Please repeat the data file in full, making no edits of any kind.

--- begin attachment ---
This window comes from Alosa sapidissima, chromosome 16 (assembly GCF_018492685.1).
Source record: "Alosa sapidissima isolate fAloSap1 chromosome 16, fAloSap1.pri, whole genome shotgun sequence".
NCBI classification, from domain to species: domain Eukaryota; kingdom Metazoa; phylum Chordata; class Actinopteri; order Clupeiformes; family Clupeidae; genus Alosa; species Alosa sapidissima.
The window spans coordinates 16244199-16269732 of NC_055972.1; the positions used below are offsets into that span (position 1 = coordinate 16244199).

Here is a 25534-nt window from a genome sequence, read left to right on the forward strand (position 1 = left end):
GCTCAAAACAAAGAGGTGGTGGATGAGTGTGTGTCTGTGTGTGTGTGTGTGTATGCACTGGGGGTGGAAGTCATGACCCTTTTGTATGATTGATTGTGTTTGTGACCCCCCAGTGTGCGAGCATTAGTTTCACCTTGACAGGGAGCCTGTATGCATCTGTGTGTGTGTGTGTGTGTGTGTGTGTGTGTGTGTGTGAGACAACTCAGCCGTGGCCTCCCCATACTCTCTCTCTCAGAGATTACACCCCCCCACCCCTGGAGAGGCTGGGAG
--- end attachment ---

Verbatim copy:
This window comes from Alosa sapidissima, chromosome 16 (assembly GCF_018492685.1).
Source record: "Alosa sapidissima isolate fAloSap1 chromosome 16, fAloSap1.pri, whole genome shotgun sequence".
NCBI classification, from domain to species: domain Eukaryota; kingdom Metazoa; phylum Chordata; class Actinopteri; order Clupeiformes; family Clupeidae; genus Alosa; species Alosa sapidissima.
The window spans coordinates 16244199-16269732 of NC_055972.1; the positions used below are offsets into that span (position 1 = coordinate 16244199).

Here is a 25534-nt window from a genome sequence, read left to right on the forward strand (position 1 = left end):
GCTCAAAACAAAGAGGTGGTGGATGAGTGTGTGTCTGTGTGTGTGTGTGTGTATGCACTGGGGGTGGAAGTCATGACCCTTTTGTATGATTGATTGTGTTTGTGACCCCCCAGTGTGCGAGCATTAGTTTCACCTTGACAGGGAGCCTGTATGCATCTGTGTGTGTGTGTGTGTGTGTGTGTGTGTGTGTGTGTGAGACAACTCAGCCGTGGCCTCCCCATACTCTCTCTCTCAGAGATTACACCCCCCCACCCCTGGAGAGGCTGGGAG